The East London mosque, known as the Riverine Centre, will hold 9,312 worshippers, compared to 2,400 at St Paul’s. The 16-acre site in West Ham will include 40ft minarets, an Islamic library, a dining hall, multi-use games areas, tennis courts, sports facilities and eight flats for visiting Muslim clerics.
Islamist group Tablighi Jamaat has submitted updated plans for what Cambridge-based architects NRAP are calling a “contemporary Islamic sacred space” the size of Battersea Power Station.
But last night campaigners against the proposal claimed the application was a smokescreen for wider intentions to create a hardline Islamic enclave in the capital. They also insisted facilities for the wider non-Muslim community in East London would be minimal and disguise Tablighi’s real aim to establish a global base.
The group has been dubbed an “antechamber of fundamentalism” by French intelligence officials. Two of the July 7 bombers, Shehzad Tanweer and Mohammad Sidique Khan, and failed shoe bomber Richard Reid, left, are believed to have prayed at a Tablighi mosque in Dewsbury, West Yorkshire.
Alan Craig, campaign director of MegaMosque-NoThanks, said: “Newham Council wants a mixed use of the site with homes, shops and business units. The mosque trustees say they want to build a mosque the size of Battersea Power Station. Either way, it will be the UK’s first custombuilt Sharia-controlled zone.”
This is just the usual ignorant, misleading nonsense we have come to expect from the right-wing press on the subject of the Newham “mega-mosque” (which won’t even be the largest mosque in London, as according to the present plan its capacity would be rather less than that of the Ahmadiyyas’ Baitul Futuh Mosque in Morden).
The fact that Shehzad Tanweer and Mohammad Sidique Khan may have attended the Dewsbury Markaz is statistically meaningless given that the mosque holds 3,000 worshippers, nor is there the slightest evidence that it influenced their turn to violent extremism. And the Star yet again rolls out the claim that Tablighi Jamaat is an “antechamber of fundamentalism”, in order to suggest that a “fundamentalist” interpretation of religious belief necessarily constitutes a threat, while at the same time happily quoting Alan Craig, leader of the right-wing fundamentalist political party the Christian Peoples Alliance.
The reliability of Craig’s views on the Newham project can be gauged by the fact that, when he stood as the Christian Choice candidate for London mayor in 2008, his original election broadcast was rejected by both the BBC and ITV who demanded that he remove his unsubstantiated accusations against Tablighi Jamaat.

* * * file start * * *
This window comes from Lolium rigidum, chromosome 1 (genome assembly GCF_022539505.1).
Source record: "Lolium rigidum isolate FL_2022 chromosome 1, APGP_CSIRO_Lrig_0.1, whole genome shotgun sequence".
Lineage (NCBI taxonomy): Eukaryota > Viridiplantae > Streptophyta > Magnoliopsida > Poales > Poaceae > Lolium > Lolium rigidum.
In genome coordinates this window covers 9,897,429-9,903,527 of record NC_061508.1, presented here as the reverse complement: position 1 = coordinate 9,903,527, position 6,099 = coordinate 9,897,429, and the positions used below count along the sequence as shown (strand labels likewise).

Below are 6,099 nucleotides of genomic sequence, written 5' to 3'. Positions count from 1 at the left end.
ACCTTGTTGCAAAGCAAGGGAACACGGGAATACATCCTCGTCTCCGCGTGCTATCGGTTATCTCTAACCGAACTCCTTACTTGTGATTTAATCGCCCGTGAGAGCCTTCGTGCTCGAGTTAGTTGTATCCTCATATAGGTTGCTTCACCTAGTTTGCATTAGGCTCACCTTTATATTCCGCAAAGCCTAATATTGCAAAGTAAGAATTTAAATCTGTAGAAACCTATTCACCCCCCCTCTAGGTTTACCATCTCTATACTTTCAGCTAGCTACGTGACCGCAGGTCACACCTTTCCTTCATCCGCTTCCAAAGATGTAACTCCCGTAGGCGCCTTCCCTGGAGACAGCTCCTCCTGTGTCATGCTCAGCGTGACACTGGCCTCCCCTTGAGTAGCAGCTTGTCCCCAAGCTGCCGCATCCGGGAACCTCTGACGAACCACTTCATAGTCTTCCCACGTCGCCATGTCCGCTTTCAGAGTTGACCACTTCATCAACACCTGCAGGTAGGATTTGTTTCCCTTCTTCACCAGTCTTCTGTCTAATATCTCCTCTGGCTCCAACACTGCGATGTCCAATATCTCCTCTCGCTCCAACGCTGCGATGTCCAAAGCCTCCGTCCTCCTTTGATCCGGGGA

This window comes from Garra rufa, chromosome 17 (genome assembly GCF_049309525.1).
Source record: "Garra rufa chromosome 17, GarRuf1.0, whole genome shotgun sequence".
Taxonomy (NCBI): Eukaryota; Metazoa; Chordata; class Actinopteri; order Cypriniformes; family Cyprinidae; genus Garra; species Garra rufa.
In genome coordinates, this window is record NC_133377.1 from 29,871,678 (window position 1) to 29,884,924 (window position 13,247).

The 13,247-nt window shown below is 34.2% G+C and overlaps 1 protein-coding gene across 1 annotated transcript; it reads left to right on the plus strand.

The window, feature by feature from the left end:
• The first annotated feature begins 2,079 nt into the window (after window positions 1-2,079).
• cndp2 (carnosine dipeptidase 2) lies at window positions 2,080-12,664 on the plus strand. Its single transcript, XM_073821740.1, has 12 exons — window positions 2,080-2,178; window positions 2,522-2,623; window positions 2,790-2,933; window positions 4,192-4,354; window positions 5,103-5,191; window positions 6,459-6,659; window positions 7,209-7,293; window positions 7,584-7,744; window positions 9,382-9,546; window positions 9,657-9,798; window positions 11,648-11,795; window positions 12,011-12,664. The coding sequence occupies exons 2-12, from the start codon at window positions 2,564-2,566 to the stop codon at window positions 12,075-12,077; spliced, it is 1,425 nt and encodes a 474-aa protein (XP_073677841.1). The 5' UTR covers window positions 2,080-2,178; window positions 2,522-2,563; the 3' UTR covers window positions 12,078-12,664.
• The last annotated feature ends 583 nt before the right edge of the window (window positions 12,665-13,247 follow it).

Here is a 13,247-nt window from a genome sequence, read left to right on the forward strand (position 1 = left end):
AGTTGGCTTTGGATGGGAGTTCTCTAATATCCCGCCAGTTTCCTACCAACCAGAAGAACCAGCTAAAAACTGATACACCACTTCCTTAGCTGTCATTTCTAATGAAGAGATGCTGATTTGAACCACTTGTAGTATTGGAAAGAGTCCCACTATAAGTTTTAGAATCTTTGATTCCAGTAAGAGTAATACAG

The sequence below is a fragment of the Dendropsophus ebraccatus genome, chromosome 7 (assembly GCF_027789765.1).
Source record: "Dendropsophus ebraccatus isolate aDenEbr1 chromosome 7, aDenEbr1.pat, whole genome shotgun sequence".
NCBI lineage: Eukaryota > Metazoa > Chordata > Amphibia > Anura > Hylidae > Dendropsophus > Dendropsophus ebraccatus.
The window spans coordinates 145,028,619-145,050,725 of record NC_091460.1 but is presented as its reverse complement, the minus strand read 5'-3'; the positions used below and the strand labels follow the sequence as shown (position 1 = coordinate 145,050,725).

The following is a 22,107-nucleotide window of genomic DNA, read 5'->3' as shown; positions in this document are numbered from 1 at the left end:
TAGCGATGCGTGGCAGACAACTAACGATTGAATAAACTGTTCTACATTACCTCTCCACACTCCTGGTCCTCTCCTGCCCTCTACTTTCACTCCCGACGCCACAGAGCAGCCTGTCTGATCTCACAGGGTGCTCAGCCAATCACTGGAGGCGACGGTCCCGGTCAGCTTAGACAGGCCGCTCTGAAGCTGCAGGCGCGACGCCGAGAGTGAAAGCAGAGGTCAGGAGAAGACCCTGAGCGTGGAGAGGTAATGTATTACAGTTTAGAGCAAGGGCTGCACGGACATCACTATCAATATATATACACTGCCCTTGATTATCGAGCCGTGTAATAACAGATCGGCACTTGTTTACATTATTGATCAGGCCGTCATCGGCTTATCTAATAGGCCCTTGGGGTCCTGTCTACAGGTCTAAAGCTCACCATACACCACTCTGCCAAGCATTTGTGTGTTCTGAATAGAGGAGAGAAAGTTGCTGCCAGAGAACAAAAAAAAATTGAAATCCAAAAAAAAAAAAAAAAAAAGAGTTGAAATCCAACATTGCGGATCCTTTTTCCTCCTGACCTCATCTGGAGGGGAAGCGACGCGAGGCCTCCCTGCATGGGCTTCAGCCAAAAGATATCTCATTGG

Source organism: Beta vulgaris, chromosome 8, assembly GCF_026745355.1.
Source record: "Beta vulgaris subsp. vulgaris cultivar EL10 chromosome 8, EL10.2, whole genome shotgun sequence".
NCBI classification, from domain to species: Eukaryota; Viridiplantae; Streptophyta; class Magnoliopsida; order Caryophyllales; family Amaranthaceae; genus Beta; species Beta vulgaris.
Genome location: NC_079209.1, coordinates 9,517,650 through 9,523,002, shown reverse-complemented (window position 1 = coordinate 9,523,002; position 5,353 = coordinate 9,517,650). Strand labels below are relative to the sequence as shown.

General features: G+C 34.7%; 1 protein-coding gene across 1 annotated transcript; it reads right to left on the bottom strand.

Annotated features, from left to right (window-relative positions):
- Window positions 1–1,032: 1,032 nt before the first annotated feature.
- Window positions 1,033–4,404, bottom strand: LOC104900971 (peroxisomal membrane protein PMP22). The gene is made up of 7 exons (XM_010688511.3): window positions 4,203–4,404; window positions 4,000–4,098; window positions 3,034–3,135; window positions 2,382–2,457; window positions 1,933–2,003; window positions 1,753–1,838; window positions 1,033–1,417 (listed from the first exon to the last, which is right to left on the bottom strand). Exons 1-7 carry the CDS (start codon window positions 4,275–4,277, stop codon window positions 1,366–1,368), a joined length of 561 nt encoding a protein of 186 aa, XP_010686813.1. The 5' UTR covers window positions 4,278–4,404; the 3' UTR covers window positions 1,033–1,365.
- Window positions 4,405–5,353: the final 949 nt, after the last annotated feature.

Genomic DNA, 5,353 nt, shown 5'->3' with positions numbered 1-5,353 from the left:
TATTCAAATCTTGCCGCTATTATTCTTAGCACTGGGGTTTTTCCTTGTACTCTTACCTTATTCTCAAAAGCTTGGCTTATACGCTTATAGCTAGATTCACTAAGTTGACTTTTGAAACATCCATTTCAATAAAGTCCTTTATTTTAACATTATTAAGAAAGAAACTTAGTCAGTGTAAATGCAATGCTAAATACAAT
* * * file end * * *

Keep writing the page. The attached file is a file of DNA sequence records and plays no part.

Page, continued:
In fact Craig’s statements in that broadcast – he described TJ as “separatist” and implied that they were extremists – were quite mild by his standards. After the failed terrorist attacks in London and Glasgow in 2007, Craig issued a disgraceful press release declaring that the Newham mosque was “linked” to the bomb plots, in which he made the following inflammatory claim: “Tablighi Jamaat radicalises and dehumanises Muslim young men. They have a growing and ominous track record as further young men follow Tabligh teaching about Islam and then go on to plan horrendous atrocities.”
Meanwhile, in a press release headed “Irate residents launch campaign against West Ham mega-mosque”, Craig boasts that he and his sorry little gang of bigots (masquerading as concerned “residents”) have been out leafleting in Newham in an attempt to whip up fear and hatred over the mosque among the local non-Muslim population. Craig’s actions have received the warm endorsement of the “counter-jihad” movement (see here and here).
The Daily Star Sunday report has also proved a source of inspiration to the far right. The English Defence League’s Facebook page has provided a link to the article, provoking the following comments from EDL supporters:
Update: Never a newspaper to pass up an opportunity to attack the Muslim community, the Daily Mail has now posted a report (“The mega mosque! Muslim place of worship with four times the capacity of St Paul’s Cathedral planned for east London”) that is just a rewrite of the Daily Star Sunday article, complete with the same quotes from Alan Craig. The Mail has chosen to illustrate its piece with a picture of the old Mangera Yvars design which the Riverine Centre trustees rejected over five years ago.